England: 1614. Hard Cover. Good. Item #028870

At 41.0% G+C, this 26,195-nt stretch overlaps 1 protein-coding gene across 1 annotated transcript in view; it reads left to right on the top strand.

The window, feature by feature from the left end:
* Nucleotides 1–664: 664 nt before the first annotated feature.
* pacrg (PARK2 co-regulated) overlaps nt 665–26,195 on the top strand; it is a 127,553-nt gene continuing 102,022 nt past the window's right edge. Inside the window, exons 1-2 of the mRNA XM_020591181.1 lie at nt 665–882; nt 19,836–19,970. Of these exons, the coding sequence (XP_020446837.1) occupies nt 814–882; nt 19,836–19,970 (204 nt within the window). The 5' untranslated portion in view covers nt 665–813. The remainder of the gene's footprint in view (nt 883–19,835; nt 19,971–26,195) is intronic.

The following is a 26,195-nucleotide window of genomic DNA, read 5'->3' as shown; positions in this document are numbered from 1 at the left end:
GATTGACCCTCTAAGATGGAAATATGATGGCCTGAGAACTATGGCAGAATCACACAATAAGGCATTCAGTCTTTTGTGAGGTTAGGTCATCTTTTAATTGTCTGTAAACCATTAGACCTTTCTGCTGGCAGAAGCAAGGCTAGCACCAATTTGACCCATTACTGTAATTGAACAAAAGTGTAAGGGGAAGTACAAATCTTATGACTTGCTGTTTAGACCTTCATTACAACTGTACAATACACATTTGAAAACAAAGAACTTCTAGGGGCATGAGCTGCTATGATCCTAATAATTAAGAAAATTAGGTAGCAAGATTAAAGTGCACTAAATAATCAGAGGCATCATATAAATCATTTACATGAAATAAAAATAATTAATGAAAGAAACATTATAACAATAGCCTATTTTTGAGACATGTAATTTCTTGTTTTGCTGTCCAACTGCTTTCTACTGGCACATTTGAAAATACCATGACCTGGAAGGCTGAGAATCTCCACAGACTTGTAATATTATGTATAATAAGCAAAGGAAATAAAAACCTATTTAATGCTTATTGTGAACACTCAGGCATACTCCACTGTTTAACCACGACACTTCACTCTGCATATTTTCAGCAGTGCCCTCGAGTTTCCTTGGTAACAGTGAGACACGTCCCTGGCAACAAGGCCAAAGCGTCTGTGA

With the map of Wiltshere (Wiltshire) acting as a frontispiece-title, illustrated by fanciful and descriptively allegorical figures representing the towns and rivers; followed by pages 39 - 54,"The Third Song" of this poem and the complete section dealing with this locale. The prefatory "Argument" (in older English spelling usage) mentions Stonehenge, Avon & 'faire Willy,' Avalon and Arthur's grave. This is a segment of text by British poet Michael Drayton (1563 - 1631) This work was "...his longest poem, Poly-Olbion, or, A chorographicall description of all the tracts, rivers, mountaines, forests, and other parts … of Great Britaine. He had been working on this well-researched magnum opus at least since 1598....Drayton's celebration of British history, legends, cities, hills, vales, and rivers suggests a nation with an identity, realized or potential, beyond any one conqueror's scope..." Accomplished with "...maps and copious annotations by Selden that comment with amused but friendly scepticism on the poem's legends and descriptions...he repays the reader, especially one looking less for the stolid moralism or simple patriotism with which he has been too often identified than for sardonic melancholy, political resistance, airy delicacy, and access to realms invisible to the merely well born or rich..." (Anne Lake Prescott in the ODNB) Previous owner initials on front endpaper. Approx. 7 1/2" x 10 3/4" size; bound in c. 19th century brown raised-rib textured cloth, with paper title label on top cover. Binding with edge, tips wear and chipping to spine cover; securely sewn. The map of Wiltshire is a trimmed one-half of one of the double-page maps from Drayton's work and has been laid-down to a backing sheet, acting as the frontis to the text. With old discoloration and spots, map darkened some & frayed at edges; overall, in about good condition.